The Only Fake Artist in New York
Not too long ago, I wrote about a superb little ditty by the name of Spyfall, a game about asking questions in a vague yet informative manner so that one of the players — the SPY — would slip up and reveal themselves, while also ensuring that the other players wouldn’t jump to the conclusion you were the spy because your information was too wishy-washy. It was a tightrope social deduction game, simple enough that your curmudgeonly aunt could get along with it, but smart enough that the most jaded gamer would find something to love.
And now thanks to A Fake Artist Goes to New York, it’s back. In art form.
Describing A Fake Artist Goes to New York is uncannily like describing Spyfall. There’s a Question Master — who we call the “Curator,” since “Question Master” feels like a peccadillo of the game’s translation from Japanese — and everybody else at the table hands him their dry-erase boards, these cuter-than-your-beautiful-newborn-daughter objects that will make you tear up with joy when you see them. On each of these boards the Curator writes out what work of art he plans to commission. A honey badger, perhaps. Then he passes them back to their owners and announces the category. “Mammals,” maybe. Then one stroke at a time, each artist takes their colored pen and adds a single stroke to the group’s masterpiece.
Except one of the artists isn’t an artist at all. He’s a fake artist. Cue dramatic music. No, wait. An Inception horn.
It’s tough enough turning a piece of art, especially one as shoddy as anything I could create, into a labor of corporate effort. A pizza transforms into a scene from Pinocchio, except one from a parallel dimension where Pablo Picasso offed Walt Disney and has since assumed his identity. An ostrich neck, buried in the ground and seeming to you like a very clever visual cue, is perplexingly altered into a stumpy turtle leg. A pineapple starts to look uncannily like a hula dancer.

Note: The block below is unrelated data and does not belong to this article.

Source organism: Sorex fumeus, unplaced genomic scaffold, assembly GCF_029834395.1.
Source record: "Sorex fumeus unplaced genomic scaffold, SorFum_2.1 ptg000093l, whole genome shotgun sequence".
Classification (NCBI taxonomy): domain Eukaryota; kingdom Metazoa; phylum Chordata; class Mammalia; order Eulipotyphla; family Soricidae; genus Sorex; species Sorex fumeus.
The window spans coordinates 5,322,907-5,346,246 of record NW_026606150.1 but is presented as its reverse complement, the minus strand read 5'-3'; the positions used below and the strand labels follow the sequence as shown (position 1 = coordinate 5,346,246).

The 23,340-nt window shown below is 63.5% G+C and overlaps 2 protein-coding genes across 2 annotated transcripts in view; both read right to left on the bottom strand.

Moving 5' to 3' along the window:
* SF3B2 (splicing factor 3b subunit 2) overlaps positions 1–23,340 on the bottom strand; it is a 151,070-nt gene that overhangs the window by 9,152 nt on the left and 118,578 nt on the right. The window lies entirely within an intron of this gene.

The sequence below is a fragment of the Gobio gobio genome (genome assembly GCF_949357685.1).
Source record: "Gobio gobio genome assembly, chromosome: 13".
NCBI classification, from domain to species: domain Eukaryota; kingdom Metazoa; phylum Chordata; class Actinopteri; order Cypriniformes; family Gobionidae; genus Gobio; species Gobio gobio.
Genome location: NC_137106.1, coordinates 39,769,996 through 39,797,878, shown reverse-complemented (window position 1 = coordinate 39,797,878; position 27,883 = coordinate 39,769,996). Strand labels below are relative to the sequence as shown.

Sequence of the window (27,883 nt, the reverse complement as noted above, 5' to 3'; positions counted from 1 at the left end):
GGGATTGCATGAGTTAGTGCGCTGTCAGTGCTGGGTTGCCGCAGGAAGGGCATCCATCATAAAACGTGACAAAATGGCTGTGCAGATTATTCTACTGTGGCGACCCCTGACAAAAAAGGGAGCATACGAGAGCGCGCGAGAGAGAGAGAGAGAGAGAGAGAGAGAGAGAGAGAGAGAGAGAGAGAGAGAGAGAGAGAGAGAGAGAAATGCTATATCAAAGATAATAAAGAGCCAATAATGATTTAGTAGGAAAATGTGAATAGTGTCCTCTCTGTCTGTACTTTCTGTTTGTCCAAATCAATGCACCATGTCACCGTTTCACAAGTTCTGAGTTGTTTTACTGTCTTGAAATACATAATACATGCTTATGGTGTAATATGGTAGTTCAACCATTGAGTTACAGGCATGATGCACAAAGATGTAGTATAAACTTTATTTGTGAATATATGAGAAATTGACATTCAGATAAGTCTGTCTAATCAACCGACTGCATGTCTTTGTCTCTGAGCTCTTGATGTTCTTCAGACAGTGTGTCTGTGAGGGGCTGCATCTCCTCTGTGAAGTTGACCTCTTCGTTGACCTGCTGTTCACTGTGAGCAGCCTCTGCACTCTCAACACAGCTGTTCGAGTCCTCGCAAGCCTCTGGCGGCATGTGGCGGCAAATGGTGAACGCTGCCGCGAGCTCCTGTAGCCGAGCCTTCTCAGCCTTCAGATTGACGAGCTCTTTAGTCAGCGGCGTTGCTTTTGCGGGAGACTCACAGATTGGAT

To be clear, this is the point of the game, because once everybody has made a couple additions to the picture, it’s time to vote the fake artist into the open. Even if the correct culprit is outed, she gets a chance to identify the picture, so being terrible at art can actually be a bit of a perk. If the fake artist guesses the correct subject matter or evades detection, she and the Curator win the round. Otherwise, all of the artists win. Repeat until satisfied.
Saying that this game is effortlessly smart is only half of it. It’s also adorable, quick, and rewards players who might not be as comfortable spinning lies on the fly — a must for success at Spyfall or any number of other social games. Here, you can let your pen do the talking. And I guarantee the after-game talk is memorable, everyone laughing about their artistic decisions and flubs. Recently, my platypus eggs were turned into chunky nub-legs, one of the best clues I’ve ever put together disappearing as the creature began to resemble a Pokemon.
Another perk is that it’s one of the most portable games I’ve ever played, brought to us from the same publisher behind Deep Sea Adventure, another game that can boast at fitting into your trousers without assuming you’re sporting cargo pants. You can finally say you’ve got a party in your pants and not sound like a total creep. Or, well, you still will, at least until you whip this baby out.
A Fake Artist Goes to New York is a brilliant little game, turning even all-thumbs art-rubes into master forgers, swingers of high society who draw in big confident swishes, persuading everyone around them that they’re definitely drawing a treasure chest even though they just made what looks like a bear outline. Or maybe they’ll slash a straight line through your koala’s otherwise adorable torso. Maybe it’s a spear. Bamboo. Yeah, bamboo.